From OpenWetWare
Jump to: navigation, search

Home        Contact        Lab Members        Publications        Research        Internal        Protocols        Data       

  • Modularity and predictability of biological parts and devices.

A key concept in synthetic biology is the composition of predictable systems from a set of reusable, well characterized parts. This paradigm has been successful in all the fields of engineering and, similarly, it could enable the design of customized biological systems without following trial-and-error approaches. However, predictable design approaches are needed to accomplish this task, in which parts can be individually characterized and assembled in a complex system that will exhibit predictable function. Towards this goal, we are now investigating the predictability boundaries of biological components to disclose the modularity limits of several parts and devices when tested in different conditions (e.g. chassis, copy number, media) and assembled in increasingly complex circuits in prokaryotes. Synthetic circuits are composed by transcriptional and post-transcriptional regulators: activator/repressor proteins, small RNAs, CRISPRi gRNAs.

  • Biofuel production

The foundational research studies on biological parts are exploited to optimize a recombinant metabolic pathway, including a pyruvate decarboxylase and an alcohol dehydrogenase, for ethanol production from lactose fermentation in E. coli. Lactose is an abundant sugar in dairy industry waste (cheese whey and whey permeate) that can be considered as a free raw material for biofuel production. The expression of recombinant genes is optimized, in terms of product yield and phenotype stability, via orthogonal well-characterized regulatory parts and codon optimization. The engineered microbes are a starting point for the development of a cost-effective industrial valorization process of whey and also for the production of other fuels with synthetic biology.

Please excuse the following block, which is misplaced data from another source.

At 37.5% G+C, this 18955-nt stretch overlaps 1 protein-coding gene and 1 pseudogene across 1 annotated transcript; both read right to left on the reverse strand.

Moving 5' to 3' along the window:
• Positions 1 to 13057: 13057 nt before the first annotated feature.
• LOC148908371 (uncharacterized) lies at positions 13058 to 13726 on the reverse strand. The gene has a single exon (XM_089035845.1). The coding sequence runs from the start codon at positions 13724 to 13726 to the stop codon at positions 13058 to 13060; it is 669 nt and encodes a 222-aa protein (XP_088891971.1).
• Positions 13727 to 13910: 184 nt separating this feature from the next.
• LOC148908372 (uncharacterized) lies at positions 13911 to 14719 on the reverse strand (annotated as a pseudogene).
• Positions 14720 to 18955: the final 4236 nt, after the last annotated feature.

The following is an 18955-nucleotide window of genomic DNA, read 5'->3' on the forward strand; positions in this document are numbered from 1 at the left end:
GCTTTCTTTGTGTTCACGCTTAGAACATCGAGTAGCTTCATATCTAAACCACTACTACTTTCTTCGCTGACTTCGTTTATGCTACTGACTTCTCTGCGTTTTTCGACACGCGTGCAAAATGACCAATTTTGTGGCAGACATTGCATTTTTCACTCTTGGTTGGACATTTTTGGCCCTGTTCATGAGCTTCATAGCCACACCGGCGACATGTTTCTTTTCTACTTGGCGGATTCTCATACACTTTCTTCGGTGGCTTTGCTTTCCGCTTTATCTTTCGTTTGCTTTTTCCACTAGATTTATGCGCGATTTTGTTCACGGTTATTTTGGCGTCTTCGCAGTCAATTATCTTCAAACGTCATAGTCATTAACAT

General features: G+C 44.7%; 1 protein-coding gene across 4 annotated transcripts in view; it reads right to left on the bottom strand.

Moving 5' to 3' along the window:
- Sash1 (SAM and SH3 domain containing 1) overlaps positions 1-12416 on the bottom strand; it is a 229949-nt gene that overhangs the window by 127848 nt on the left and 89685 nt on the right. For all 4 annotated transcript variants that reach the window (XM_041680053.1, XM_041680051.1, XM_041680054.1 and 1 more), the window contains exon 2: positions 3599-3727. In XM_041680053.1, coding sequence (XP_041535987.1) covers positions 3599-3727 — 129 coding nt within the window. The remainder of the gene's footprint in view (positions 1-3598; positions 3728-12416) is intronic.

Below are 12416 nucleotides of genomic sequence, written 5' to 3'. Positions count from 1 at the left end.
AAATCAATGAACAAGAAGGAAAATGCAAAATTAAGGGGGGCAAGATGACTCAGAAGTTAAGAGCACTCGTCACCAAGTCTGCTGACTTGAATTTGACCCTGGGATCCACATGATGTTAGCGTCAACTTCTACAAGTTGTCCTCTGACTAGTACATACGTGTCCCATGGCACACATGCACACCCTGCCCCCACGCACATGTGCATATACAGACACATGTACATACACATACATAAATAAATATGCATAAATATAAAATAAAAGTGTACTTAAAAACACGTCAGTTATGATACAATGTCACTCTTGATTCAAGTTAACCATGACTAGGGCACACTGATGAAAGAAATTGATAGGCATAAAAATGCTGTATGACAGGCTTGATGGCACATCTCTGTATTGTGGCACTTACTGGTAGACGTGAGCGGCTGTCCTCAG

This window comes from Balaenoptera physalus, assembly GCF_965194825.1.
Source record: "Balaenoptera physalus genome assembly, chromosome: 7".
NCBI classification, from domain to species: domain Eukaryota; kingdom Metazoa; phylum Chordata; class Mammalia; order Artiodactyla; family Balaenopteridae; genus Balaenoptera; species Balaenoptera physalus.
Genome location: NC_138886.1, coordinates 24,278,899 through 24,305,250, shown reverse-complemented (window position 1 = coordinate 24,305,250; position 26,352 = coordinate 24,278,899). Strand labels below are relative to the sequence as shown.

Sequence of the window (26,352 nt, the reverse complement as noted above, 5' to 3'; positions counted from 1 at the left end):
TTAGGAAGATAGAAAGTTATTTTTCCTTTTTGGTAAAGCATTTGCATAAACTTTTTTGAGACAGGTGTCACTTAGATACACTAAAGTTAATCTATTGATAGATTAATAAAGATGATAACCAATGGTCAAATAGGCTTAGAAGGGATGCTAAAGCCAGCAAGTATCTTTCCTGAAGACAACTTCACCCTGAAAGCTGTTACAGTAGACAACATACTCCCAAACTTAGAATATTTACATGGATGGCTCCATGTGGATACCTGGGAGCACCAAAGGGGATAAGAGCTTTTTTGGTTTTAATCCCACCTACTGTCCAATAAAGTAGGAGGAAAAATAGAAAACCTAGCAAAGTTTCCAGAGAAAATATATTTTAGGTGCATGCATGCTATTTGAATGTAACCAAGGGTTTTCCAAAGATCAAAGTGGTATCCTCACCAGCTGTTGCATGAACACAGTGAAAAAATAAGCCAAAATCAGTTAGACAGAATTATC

• Metabolic engineering of B. subtilis for biopolymer production

Genome-scale metabolic models and predictable design of complex pathway in synthetic biology are adopted in Bacillus subtilis to enhance poly-gamma-glutamic acid (gamma-PGA), a polymer with a number of applications, e.g., bioremediation, cosmetics and medicine. Following these approaches, competing pathways are deleted and the biosynthetic pathway is optimized to enable the conversion of glycerol, a biodiesel industry-derived waste, into biopolymer at high yield.

  • Quorum sensing re-engineering

Quorum sensing elements are used to engineer a genetic circuit that implements a closed-loop control system. Mathematical models are used to predict the static and dynamic behaviour of the designed circuit and its variants. The final system must be able to mimic in a predictable fashion the key features of a traditional closed-loop regulated engineering device, e.g. steady state regulation, disturbance rejection and robustness. We intend to carry out these goals by following a rigorous bottom-up procedure where sub-circuits are quantitatively characterized to identify the main model parameters, the whole system behaviour is tested in silico and finally it is experimentally validated to compare real vs simulated results.

  • Genetic and computational tools for synthetic biology.

Physical and measurement standards are some of the key concepts introduced by engineers to facilitate the rational design and construction of biological systems in synthetic biology. We aim to develop 1) user-friendly genetic tools to solve recurrent problems in the generation of engineered strains, e.g., BioBrick integrative vectors (pBBintPhi and pBBknock) that can be specialized to target the desired genomic locus, or the construction of orthogonal low-burden inducible systems for gene expression that respond to different stimuli; 2) detailed datasheets of industrially-attractive biological parts/devices, e.g. a synthetic bacterial self-destruction device for recombinant protein release; 3) mathematical studies that support the design of complex systems in a predictable way, e.g. models that are able to predict the effects of copy number variations of promoters and transcription factors.